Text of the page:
Abraxas (1991)


“My box has VD.”

Justin’s Rating: I wish that I had Jesse’s girl…

Justin’s Review: There’s some unwritten rule that bad scifi movies (and books, for that matter) try to overcompensate for their lack of acting, budget and effects with terminology that’s so twisty-turvy convoluted that the U.S. Tax Code is light reading in comparison. In his first starring role in a feature film, Jesse Ventura voluntarily chose to be associated with terms like “anti-life equation”, “Finder”, “answer boxes”, “Culmator”, and, well, “Abraxas”.

Following this, citizens of Minnesota voted him into office. I’d like to think the public admired the confidence it took to star in a movie where he had to wear a tiny ponytail and talk to his forearm on multiple occasions, and that tipped the scales at the voting booths.

Ventura is Abraxas, intergalactic police officer and general lunkhead. Between talking in monotone and narrating in monotone, he wiles his days away chasing (in monotone) his former partner/current nemesis Secundus across the galaxy to the “fourth planet from the Sun”: Earth. It’s a bit like a flannel-flavored Moonlighting, just with random explosions and grunting middle-aged men who look as though they were hijacked on the way to a logging convention and forced to act in a movie.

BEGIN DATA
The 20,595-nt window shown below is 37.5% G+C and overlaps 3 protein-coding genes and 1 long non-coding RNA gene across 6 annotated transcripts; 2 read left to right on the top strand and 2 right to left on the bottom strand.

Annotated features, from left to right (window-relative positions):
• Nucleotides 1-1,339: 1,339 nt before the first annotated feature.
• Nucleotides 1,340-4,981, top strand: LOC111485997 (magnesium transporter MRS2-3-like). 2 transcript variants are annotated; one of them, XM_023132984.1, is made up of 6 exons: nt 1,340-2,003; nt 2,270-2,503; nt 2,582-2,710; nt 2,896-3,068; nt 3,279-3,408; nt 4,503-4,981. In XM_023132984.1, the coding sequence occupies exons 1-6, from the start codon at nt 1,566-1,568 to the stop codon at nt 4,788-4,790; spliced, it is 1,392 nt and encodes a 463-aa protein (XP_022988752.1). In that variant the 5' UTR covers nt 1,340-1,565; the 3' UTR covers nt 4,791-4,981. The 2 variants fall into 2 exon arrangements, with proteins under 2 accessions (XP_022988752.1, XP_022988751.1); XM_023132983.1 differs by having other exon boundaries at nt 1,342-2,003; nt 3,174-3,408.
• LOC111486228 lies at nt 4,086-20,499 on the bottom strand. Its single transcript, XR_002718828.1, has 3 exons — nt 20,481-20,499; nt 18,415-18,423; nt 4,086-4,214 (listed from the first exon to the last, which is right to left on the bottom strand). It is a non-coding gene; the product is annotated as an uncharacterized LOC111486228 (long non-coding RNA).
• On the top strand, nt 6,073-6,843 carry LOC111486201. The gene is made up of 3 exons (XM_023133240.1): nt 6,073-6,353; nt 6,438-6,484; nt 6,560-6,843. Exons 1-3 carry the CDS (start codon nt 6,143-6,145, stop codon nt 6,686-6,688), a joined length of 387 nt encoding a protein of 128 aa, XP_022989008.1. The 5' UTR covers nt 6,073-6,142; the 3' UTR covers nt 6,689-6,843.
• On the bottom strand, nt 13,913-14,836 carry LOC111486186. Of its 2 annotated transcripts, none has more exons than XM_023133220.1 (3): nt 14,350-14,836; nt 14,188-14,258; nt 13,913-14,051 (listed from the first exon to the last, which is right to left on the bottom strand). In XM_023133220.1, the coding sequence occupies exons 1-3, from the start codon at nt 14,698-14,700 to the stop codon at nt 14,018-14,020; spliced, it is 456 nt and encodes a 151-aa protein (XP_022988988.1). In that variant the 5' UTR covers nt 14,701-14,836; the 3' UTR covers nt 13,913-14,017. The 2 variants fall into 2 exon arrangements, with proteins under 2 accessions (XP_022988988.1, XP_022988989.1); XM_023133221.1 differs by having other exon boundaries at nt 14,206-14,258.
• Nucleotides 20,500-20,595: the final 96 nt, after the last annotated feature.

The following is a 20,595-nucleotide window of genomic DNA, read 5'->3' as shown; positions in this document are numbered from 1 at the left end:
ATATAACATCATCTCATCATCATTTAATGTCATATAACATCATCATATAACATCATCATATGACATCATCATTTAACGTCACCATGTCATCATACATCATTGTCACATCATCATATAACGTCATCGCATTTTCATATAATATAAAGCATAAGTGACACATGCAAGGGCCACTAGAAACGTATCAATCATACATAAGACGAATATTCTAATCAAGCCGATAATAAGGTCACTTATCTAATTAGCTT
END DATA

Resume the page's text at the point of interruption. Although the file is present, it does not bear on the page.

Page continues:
The Cliff Notes version of the plot is pretty much a cheesier version of The Terminator. The full-length version is headache-inducing: On the run from the law, Secundus impregnates a human female by patting her belly (least fun mating ritual EVER), forcing her to go into labor in less than two minutes. Despite wearing pants, she magically produces a child and Secundus gets sent off to the intergalactic Sing-Sing.

Cue five years later. Nobody believes mommy’s story, except for the escaped Secundus and the hot-on-his-trail Abraxas. Secundus wants the kid because he’s the “culmator” who has the “anti-life equation” that can give Secundus supreme powers in the anti-life universe. Or something. Cue a hideously long — rest of the movie, bascially — chase sequence as cops fail to stop the Terminator-esque Secundus, Abraxas gets his butt whooped time and again, the kid develops superhero mental powers which he uses to make a bully wet his pants, and pretty much everything explodes. Throw in a soft jazz soundtrack and a trio of narrators, and life as you know it is over. A new age has begun.

An Abraxas Age.

Straight-to-DVD bad scifi offers such a wide, putrid selection that it’s hard to recommend one above any other, but Abraxas strains and struggles to the top of the fetid pile with scene after scene of ridiculous developments and dialogue that has absolutely no problem with saying things like “My box has VD.” Bad movie enthusiasts have much to feast on, and the CIA has another tool in their interrogation kit.

Rejoice, for Jesse Ventura is watching over all of us, and we have nothing to fear. Lo!

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